What is the Mass?

You may have wondered what the Mass is and why Catholics consider it important. We offer answers to some of those questions here.

Jesus Christ, who is the God-Man, revealed the Mass at the Last Supper, before He died on the Cross, to redeem the world from sin and death. He instituted the Mass and the Eucharist to perpetuate the Sacrifice of the Cross- to be continued throughout the ages until the end of time, as He said, “Do this in remembrance of Me”

The major parts of the Mass have existed from the beginning, while the Church’s authority occasionally, as the Spirit guides, makes revisions to some of the prayers and minor parts of the Mass. The Mass is the center of the Church and the Christian life and the greatest part of God’s Revelation in Jesus Christ. Jesus teaches about the Mass and the Eucharist in chapter six of John’s Gospel, in the Last Supper Gospel accounts, and in Paul’s first Letter to the Corinthians (11:17-34). From the beginning, the Church has always celebrated the Mass and believed in the Real Presence of Christ in the Eucharist. The book of Acts speaks of the early Church dedicating itself to “the breaking of Bread” (Acts 2:42), which is historically synonymous with the offering of the Sacrifice of the Mass.

The divinely revealed truths of the Mass and the Eucharist have remained unchanged throughout human history, whether all have believed in them or not. From the beginning, all Christians celebrated in common the Mass and believed in the Eucharist, that is until Martin Luther, who had been a catholic priest for fifteen years, broke with the Catholic Church on October 31, 1517. By the year 1600, there were over two hundred Protestant interpretations of Christ’s words, “This is My Body… This is My Blood.” Even until today, Protestant Christians no longer believe in the Real Presence of Christ, although some believe in some form of presence in communion, nor celebrate the Sacrifice of the Mass with the Catholic Understanding of Transubstantiation.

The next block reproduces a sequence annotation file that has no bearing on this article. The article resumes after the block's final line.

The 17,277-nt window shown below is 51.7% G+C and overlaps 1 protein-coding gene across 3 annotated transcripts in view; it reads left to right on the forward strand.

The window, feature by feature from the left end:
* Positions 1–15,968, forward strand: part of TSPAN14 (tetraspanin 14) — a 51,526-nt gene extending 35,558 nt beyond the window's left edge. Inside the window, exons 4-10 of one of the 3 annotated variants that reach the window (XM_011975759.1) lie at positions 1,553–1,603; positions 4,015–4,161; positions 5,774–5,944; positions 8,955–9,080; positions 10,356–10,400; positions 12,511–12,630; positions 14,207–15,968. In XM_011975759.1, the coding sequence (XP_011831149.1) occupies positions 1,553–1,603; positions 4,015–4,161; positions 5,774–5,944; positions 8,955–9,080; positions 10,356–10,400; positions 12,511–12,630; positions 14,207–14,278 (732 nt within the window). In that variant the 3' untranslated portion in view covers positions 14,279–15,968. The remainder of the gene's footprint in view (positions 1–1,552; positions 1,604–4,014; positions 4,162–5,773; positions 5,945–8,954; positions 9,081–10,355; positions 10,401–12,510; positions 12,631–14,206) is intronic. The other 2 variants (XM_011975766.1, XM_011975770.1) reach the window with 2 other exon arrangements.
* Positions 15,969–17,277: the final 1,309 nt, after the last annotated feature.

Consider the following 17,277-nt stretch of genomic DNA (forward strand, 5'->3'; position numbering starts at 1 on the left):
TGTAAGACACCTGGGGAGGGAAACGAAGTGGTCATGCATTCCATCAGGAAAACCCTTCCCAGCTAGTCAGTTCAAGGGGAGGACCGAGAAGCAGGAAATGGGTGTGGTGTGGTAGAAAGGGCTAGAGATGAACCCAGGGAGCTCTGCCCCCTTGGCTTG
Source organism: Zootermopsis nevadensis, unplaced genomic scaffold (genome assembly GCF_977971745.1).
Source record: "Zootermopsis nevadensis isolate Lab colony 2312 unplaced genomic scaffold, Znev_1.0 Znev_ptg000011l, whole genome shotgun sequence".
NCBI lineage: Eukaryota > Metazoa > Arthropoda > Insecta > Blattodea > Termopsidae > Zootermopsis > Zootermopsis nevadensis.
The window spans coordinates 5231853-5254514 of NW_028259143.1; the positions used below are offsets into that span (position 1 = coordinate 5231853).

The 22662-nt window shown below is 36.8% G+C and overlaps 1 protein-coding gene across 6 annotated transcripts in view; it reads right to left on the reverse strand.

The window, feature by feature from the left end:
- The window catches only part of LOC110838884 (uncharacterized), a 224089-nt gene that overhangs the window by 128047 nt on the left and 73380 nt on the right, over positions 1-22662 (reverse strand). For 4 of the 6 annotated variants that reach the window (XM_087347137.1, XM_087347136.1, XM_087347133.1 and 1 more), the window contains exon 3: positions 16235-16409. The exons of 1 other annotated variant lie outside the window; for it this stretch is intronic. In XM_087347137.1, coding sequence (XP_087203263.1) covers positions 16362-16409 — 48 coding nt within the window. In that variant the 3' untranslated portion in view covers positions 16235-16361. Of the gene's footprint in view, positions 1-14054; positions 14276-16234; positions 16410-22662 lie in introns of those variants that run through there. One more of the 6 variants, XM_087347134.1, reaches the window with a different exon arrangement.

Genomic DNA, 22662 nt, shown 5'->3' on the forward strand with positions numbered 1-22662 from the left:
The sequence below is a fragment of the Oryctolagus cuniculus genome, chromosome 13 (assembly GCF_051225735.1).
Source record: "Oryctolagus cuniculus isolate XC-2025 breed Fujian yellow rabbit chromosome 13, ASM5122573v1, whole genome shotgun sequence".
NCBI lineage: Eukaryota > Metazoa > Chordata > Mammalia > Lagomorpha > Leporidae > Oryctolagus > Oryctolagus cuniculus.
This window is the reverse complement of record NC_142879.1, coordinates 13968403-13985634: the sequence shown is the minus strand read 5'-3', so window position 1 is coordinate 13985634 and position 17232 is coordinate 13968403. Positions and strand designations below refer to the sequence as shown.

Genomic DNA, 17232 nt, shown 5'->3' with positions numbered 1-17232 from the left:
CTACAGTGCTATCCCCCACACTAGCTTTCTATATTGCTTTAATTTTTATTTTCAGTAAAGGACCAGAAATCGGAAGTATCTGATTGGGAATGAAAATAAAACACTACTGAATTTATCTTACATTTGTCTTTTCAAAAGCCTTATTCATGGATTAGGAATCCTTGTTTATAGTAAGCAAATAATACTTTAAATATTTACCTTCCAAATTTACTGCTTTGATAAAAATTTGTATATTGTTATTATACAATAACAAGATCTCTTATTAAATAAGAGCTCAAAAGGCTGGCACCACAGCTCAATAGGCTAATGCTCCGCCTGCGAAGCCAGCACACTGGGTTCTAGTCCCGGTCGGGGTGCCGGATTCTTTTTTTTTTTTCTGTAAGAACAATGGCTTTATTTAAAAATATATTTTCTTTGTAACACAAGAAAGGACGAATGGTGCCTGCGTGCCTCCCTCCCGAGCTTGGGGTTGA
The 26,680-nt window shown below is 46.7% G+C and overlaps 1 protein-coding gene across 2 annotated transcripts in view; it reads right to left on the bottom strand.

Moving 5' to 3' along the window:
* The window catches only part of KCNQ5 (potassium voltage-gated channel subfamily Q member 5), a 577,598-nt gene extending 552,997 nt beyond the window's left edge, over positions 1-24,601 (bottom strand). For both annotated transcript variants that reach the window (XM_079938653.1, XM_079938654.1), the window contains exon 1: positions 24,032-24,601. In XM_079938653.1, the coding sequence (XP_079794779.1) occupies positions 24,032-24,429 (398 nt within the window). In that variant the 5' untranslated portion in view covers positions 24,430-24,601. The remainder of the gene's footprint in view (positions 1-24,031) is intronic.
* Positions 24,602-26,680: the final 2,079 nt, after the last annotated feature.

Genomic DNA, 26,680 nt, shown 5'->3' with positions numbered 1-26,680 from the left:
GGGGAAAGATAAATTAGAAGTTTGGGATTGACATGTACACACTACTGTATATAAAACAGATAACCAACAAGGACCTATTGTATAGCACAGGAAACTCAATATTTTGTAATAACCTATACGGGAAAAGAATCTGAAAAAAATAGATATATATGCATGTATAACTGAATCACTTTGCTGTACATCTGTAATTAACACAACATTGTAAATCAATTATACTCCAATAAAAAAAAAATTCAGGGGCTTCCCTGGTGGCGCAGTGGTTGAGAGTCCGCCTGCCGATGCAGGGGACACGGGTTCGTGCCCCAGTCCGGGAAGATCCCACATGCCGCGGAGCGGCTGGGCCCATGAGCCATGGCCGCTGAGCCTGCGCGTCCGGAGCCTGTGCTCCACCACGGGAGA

Do we hope that all Christians will be united in the one Mass again? Yes, we pray for the restoration of the unity of all Christians in the Holy Eucharist, and for all humanity to believe in the Holy Mass.

Is unity is only possible through the Holy Eucharist? Yes, the Eucharist, called the Sacrament of Unity, is the most important means of hope for the restoration of all Christian unity, to reunite all Christians with the Church of Rome. It is important to note that we welcome our fellow Christians (as well as non-Christians) to the celebration of the Mass, but because Catholics believe the Eucharist is a sign of the reality of the oneness of faith, those not in full communion with the Catholic Church are ordinarily not admitted to receive Holy Communion.

Most Catholic churches have pews, long benches where the people sit together during Mass, or chairs. Everyone faces the sanctuary, which contains the main altar and the ambo/pulpit, where priest presides. The pews usually have a kneeler, a soft padded fold-down bench, used for kneeling during prayer and various parts of the Mass.